Spiders: True or False?
Spiders evolved more than 300 million years ago, long before dinosaurs walked on Earth.
- True. Those ancient spiders didn't build webs but sought the safety of burrows dug underground. There, they were shaded from the Sun and protected from predators.
There are as many species of mammals as there are spiders.
- False. While there are more than 5,400 mammal species, scientists have identified over 43,000 spider species so far. There may be at least as many still out there to be discovered.
Every spider sheds its exoskeleton, the inflexible outer shell, several times during its life.
- True. Most stop molting once they reach maturity, though females from some relatively primitive families of spiders continue to do so throughout their lives.
Spiders have poor eyesight.
- True. Nearly all have eight simple eyes—consisting of one lens and a retina—arranged in different ways but, for the most part, don't see very well. In most cases, spiders use other senses, like touch and smell, to help capture prey.
All spiders make webs.
- False. Only about 50 percent of known spider species do. Others hunt their prey or burrow underground. One species, Argyroneta aquatica, lives underwater.
All spider silk is the same.
- False. Spiders make many different kinds of silk, each with a property—toughness, flexibility, stickiness—specific to the task it performs.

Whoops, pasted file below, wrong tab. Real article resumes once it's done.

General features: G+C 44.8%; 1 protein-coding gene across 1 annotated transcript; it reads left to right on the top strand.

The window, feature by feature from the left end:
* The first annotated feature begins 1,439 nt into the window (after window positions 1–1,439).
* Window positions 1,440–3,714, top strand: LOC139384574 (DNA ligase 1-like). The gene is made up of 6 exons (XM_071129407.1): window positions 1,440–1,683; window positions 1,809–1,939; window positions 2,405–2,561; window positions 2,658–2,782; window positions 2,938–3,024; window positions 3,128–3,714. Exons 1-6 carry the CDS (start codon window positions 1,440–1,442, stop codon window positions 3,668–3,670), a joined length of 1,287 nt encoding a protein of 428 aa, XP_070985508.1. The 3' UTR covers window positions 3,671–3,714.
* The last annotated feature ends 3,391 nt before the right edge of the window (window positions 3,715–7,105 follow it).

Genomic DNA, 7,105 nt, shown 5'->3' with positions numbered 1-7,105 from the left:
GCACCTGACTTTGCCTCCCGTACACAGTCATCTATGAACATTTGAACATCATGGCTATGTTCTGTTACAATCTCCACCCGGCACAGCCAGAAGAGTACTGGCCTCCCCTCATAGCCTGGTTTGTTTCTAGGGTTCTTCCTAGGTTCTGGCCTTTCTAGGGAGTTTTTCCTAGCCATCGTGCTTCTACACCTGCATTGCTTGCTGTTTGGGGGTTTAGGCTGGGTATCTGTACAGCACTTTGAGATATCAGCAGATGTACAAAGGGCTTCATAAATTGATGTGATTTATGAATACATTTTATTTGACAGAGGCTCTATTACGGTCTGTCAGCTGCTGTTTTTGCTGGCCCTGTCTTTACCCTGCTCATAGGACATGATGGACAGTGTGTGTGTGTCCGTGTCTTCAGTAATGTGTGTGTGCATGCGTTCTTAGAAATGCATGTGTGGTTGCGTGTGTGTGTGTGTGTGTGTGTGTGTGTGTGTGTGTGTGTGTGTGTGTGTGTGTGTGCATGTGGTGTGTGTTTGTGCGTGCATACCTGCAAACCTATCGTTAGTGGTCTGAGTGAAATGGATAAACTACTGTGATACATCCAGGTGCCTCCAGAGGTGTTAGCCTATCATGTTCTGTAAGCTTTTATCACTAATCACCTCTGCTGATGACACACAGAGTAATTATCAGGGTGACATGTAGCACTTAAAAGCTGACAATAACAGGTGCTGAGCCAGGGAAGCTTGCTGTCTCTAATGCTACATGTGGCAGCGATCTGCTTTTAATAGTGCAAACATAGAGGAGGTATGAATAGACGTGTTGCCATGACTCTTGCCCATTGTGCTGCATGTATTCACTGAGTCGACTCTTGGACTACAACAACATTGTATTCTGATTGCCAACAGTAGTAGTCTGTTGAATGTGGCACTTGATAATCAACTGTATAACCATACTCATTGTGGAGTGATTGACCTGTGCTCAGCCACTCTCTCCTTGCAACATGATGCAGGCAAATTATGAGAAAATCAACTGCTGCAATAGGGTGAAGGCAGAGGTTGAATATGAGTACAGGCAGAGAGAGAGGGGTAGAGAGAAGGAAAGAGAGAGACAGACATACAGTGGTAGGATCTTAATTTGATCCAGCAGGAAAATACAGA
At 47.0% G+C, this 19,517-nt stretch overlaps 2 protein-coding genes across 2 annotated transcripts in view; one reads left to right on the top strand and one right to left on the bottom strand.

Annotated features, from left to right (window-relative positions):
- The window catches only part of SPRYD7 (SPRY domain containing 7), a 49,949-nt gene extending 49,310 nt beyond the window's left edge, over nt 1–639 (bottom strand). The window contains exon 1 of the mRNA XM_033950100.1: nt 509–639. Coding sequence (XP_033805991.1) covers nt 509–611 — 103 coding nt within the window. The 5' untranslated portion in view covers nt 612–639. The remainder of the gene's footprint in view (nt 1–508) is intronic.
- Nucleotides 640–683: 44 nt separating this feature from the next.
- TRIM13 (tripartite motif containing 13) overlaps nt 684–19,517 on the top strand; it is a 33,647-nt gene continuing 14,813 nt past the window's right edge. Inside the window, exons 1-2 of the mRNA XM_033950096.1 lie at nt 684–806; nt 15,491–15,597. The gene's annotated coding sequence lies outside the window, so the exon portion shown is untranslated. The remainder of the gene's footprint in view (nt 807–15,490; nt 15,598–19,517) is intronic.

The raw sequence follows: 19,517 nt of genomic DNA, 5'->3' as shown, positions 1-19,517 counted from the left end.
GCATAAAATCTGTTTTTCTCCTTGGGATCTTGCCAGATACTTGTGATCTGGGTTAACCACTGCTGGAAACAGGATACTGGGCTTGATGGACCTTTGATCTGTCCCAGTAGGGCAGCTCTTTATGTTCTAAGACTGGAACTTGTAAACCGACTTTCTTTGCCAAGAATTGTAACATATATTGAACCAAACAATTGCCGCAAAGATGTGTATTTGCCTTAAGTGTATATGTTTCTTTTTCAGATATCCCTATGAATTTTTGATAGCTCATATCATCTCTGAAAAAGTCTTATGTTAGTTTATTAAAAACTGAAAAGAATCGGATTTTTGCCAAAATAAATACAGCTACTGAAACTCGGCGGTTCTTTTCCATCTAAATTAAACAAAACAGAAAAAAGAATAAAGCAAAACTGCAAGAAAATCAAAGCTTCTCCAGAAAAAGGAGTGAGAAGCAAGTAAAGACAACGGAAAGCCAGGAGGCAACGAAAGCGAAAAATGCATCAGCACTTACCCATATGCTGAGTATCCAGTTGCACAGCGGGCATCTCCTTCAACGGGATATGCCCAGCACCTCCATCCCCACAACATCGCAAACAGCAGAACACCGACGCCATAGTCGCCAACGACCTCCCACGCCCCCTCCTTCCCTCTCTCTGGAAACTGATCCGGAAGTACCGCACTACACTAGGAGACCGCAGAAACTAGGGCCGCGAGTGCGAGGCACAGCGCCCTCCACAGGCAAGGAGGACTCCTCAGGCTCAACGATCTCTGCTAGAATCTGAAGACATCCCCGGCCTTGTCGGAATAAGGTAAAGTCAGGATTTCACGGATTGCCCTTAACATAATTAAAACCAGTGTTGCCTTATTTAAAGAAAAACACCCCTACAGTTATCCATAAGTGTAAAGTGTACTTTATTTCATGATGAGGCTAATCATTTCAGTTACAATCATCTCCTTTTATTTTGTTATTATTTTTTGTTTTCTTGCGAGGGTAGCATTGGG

Spiders are important predators.
- True. By one estimate, the spiders on one acre of woodland alone consume more than 80 pounds (36 kg) of insects a year! Those insect populations would explode without predators.
Not all spiders have venom.
- True. Those in the group Uloboridae don't. Instead of subduing their prey with venom, they wrap it tightly with silk.
I'm very likely to be bitten by a spider.
- False. With a few exceptions, spiders are very shy. They almost always run away rather than bite. In addition, misdiagnosis of insect bites as spider bites is very common.
Spiders don't care for their offspring.
- False. Many spiders do. For instance, a female wolf spider may carry an egg sac containing her young for weeks. Once the spiderlings hatch, she hauls as many as 100 or more of them on her back for another week or so.
Like many animals, spiders are threatened by habitat destruction and introduced species.
- True. Despite these threats, spiders and other non-vertebrates can be overlooked in conservation planning, in part because they're so small.